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Single Prayer Book No Panacea

By Andrews, Stephen | Anglican Journal, October 1999 | Go to article overview

Single Prayer Book No Panacea


Andrews, Stephen, Anglican Journal


Stephen Andrews rejects calls for an omni-prayer book.

ONE CHURCH, One Faith, ... One Book? Dr Reginald Stackhouse echoes a refrain which has been sung by other voices within our church when he writes, "It is time for us to be one church with one book again." This melody is perhaps evident already in the Book of Alternative Services in the inclusion of a BCP-like liturgy, and has been taken up in earnest recently by a chorus of bishops in the Province of Canada. The strain has been heard in the Faith, Worship and Ministry Committee, which has been given the task by General Synod of orchestrating the liturgical direction of the church in the year 2001. Finally, some people have suggested a book of Common Prayer would be a fitting duet with our new hymn book of Common Praise.

This is a sweet refrain, concordant as it is with Jesus' prayer for the church "that they be one," and the potential political benefits of producing an omni-book merit reflection. But I want to sound a note which may clash with the voices of those calling for liturgical consolidation. The production of a single book of liturgy is not a panacea for the church's woes for the following three reasons.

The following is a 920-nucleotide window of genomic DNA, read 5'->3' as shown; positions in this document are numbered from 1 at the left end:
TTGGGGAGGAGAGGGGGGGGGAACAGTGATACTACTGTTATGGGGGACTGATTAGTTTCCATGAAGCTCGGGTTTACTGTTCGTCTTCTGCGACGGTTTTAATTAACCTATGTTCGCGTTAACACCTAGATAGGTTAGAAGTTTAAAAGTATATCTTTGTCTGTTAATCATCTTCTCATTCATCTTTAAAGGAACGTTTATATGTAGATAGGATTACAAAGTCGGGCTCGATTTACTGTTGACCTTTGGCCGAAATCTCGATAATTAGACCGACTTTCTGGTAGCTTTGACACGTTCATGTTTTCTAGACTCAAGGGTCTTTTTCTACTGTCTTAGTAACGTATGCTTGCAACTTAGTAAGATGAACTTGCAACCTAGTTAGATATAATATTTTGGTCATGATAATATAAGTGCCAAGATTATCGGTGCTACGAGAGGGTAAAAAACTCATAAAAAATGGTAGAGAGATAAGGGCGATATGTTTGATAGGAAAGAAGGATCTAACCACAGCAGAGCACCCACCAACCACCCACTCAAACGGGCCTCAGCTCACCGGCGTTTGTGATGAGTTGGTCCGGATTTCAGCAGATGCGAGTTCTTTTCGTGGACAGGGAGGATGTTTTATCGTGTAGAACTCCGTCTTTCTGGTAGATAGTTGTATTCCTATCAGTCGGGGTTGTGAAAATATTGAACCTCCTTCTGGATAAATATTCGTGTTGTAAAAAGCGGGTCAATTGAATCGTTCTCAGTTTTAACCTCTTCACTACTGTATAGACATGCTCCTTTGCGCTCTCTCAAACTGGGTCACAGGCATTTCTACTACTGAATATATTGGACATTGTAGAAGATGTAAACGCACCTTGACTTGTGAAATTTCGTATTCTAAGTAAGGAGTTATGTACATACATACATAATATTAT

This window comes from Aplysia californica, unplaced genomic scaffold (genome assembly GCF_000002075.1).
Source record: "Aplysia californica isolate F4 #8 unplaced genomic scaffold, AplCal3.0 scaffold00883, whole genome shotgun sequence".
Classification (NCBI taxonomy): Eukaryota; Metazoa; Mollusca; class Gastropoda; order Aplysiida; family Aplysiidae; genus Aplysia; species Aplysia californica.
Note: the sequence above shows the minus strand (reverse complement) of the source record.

In the first place, we are passing through a season of liturgical experimentation. It may be short- sighted to attempt to fix the liturgy at a time when many parishes are trying out new liturgies, and, indeed, the community of liturgical scholars worldwide seem to be rethinking the whole shape of liturgy. The Faith, Worship and Ministry Committee has become aware of many liturgical resources now available in electronic form, and we know that many parishes have their own liturgies. Moreover, the approval given by General Synod in 1998 to five new pieces in the alternative services repertoire is an indication that as a church we are still hoping to find a collection of prayers which will give satisfying expression to who we are as Canadian Anglicans. It is probable, therefore, that any single book produced in the near future would be obsolete by the time it reached the pew.

In the second place, the attempt to produce a single book may actually exacerbate, not ease tensions in the church. Acting on recommendations from the BAS evaluation commission, the 1995 General Synod directed the General Synod of 2001 to establish a revision commission to undertake a full revision of the BAS.

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